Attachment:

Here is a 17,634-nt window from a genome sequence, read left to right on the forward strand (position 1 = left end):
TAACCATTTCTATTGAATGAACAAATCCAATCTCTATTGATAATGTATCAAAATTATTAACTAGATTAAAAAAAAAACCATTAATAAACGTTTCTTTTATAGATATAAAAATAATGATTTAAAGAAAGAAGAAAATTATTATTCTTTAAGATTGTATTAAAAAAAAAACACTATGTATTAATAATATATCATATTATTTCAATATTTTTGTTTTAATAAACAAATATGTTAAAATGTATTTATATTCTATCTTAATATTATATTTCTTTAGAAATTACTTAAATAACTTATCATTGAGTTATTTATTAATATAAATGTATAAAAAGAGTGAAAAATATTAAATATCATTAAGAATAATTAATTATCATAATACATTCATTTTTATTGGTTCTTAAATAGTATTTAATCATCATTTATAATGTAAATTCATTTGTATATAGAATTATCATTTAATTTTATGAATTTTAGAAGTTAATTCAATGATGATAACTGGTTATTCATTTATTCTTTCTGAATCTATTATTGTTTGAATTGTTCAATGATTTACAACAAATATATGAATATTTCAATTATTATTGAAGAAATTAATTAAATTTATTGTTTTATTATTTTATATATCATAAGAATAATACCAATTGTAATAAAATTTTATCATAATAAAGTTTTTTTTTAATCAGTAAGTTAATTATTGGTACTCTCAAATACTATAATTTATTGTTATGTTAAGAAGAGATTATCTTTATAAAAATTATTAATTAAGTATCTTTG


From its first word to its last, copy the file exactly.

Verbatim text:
Here is a 17,634-nt window from a genome sequence, read left to right on the forward strand (position 1 = left end):
TAACCATTTCTATTGAATGAACAAATCCAATCTCTATTGATAATGTATCAAAATTATTAACTAGATTAAAAAAAAAACCATTAATAAACGTTTCTTTTATAGATATAAAAATAATGATTTAAAGAAAGAAGAAAATTATTATTCTTTAAGATTGTATTAAAAAAAAAACACTATGTATTAATAATATATCATATTATTTCAATATTTTTGTTTTAATAAACAAATATGTTAAAATGTATTTATATTCTATCTTAATATTATATTTCTTTAGAAATTACTTAAATAACTTATCATTGAGTTATTTATTAATATAAATGTATAAAAAGAGTGAAAAATATTAAATATCATTAAGAATAATTAATTATCATAATACATTCATTTTTATTGGTTCTTAAATAGTATTTAATCATCATTTATAATGTAAATTCATTTGTATATAGAATTATCATTTAATTTTATGAATTTTAGAAGTTAATTCAATGATGATAACTGGTTATTCATTTATTCTTTCTGAATCTATTATTGTTTGAATTGTTCAATGATTTACAACAAATATATGAATATTTCAATTATTATTGAAGAAATTAATTAAATTTATTGTTTTATTATTTTATATATCATAAGAATAATACCAATTGTAATAAAATTTTATCATAATAAAGTTTTTTTTTAATCAGTAAGTTAATTATTGGTACTCTCAAATACTATAATTTATTGTTATGTTAAGAAGAGATTATCTTTATAAAAATTATTAATTAAGTATCTTTG